Tomorrow Euromentors Association for Digital Entrepreneurs.
When you start a business, you need support. And support might mean money, but also advice. How do I hire my first employee? What should I look at? What’s the best model to try? What should I prioritise and how should I carry the business? Experience from mentors is key for entrepreneurs, who always face challenges – both in their businesses and personal lives.
There are 53 accelerators in Europe – and the number is increasing – and one of their major goals is to mentor the startups they select. When Jed Christiansen, founder of Seed-DB, carried a research for the Startup Europe’s Accelerator Assembly, he asked participants ‘what were the most important benefits they received from their accelerator experience’. What he found might surprise you: money? Oh no. Mentorship.
“One of the most consistently cited benefit of an accelerator program for startups was the mentorship, coaching, and feedback they received during the program”, the study cites. And specific comments, from founders asked, included sentences like: “defining the business more via mentorship”, “trustworthy, insightful advice from experienced entrepreneurs and business people” and how they were “regularly challenged on what we were doing and why were doing it”.
What’s mentorship? What does it mean to be a great mentor? Back in 2011, David Cohen, founder of the US based accelerator Techstars (which also has headquarters in London), wrote his “mentor’s manifesto”. He was trying to define the behaviours a mentor needs to be great – and what entrepreneurs should demand then from them. Among his advice, he told to be direct, listen, separate opinion from fact, guide (do not control) and “Know what you don’t know. Say I don’t know when you don’t know. “I don’t know” is preferable to bravado”.
Is that what startups need? What’s its state of play and how can it be better? Here, we take a look at it – based on what European entrepreneurs shared.
I want a mentor that really knows what is saying. If I have found a company, can I be a mentor too? No. Or that’s not what entrepreneurs need. “In some cases”, the document describes, “the mentors simply didn’t have the domain-specific expertise in particular markets that startups needed”.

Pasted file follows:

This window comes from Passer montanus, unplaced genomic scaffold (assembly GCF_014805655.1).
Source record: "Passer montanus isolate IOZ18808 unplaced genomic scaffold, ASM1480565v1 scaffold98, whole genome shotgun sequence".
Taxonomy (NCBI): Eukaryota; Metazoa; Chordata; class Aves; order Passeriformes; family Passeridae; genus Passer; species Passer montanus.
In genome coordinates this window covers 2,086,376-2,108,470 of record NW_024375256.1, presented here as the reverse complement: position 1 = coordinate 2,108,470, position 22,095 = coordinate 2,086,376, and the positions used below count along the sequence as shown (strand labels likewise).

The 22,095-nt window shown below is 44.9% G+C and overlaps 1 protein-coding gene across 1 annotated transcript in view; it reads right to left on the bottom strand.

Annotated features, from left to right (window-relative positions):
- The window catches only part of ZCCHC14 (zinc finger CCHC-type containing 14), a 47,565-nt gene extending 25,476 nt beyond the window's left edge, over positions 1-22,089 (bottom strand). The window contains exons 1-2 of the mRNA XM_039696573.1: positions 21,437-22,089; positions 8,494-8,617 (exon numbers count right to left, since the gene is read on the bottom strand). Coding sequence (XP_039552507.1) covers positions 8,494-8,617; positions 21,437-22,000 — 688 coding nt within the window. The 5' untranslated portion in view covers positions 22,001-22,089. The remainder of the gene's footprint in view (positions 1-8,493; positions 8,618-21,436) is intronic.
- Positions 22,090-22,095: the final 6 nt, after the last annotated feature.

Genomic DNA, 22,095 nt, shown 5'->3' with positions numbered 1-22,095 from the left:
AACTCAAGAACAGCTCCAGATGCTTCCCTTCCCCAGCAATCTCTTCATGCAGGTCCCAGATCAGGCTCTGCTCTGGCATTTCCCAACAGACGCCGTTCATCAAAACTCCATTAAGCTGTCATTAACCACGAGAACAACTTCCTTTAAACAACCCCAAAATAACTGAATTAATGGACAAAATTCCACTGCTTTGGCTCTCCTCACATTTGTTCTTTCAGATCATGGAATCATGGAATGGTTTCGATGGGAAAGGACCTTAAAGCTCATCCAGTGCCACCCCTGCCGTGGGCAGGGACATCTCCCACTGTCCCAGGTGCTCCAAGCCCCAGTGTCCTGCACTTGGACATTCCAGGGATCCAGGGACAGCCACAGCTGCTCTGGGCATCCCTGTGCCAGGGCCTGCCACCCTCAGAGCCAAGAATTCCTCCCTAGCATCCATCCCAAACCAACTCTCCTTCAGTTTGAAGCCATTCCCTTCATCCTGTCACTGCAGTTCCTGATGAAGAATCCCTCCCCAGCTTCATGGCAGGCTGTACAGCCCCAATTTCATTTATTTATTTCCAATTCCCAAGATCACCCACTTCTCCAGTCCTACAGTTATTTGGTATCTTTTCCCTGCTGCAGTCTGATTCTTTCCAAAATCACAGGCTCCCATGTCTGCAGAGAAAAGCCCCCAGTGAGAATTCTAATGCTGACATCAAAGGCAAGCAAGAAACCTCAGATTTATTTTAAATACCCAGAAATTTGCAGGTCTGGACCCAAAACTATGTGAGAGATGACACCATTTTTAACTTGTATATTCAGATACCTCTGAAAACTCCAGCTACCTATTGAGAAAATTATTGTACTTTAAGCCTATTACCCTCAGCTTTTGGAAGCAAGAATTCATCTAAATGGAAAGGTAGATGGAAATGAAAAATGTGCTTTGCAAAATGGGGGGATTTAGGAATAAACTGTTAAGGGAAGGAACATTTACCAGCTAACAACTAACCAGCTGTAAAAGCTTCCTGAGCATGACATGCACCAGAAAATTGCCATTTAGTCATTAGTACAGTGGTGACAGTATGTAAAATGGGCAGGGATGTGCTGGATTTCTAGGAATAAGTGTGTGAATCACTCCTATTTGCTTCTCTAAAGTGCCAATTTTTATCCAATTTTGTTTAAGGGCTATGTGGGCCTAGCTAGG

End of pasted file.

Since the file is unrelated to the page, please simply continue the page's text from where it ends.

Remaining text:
“The internet” or “mobile” are not just “a model”. The different markets (it’s not the same launching in Germany than launching in China than launching in the US) and economic sectors play a role – and what entrepreneurs demand is someone who knows exactly the niche they attack.
I want a technical mentor. Remember that, during our Unconvention, one of the sessions was the Innopitch, in which three mentors (Carlos Silva from Seedrs, Carlos Eduardo from Seedcamp and Jan Reichelt from Mendeley) advised the six finalists on their models. Remember that one of the advices we heard was that you shoud not “understimate the complexity of building the technology”. While business matters, the technology in which business is based does too. That’s why startups note that they want mentors focused on technical solutions.
It’s just too much. As the research says, “founders often described mentorship sessions as ‘overwhelming’ and that mentors weren’t as blunt with founders as they should have been”. When asking for advice, and spending your time (the time you’re not spending working!) on it, you want to get the message and avoid the noise. Perhaps “too much” mentoring can turn counter-productive.
“Stronger, different or a lead one”. “Some programs”, research notes, “have so many mentors involved that founders spend a lot of time just figuring out who they can and should listen to engage with further, and that the wide variety of opinions are a distraction”. Message versus noise strikes back: entrepreneurs do not need too many advice, but strong and valuable ones.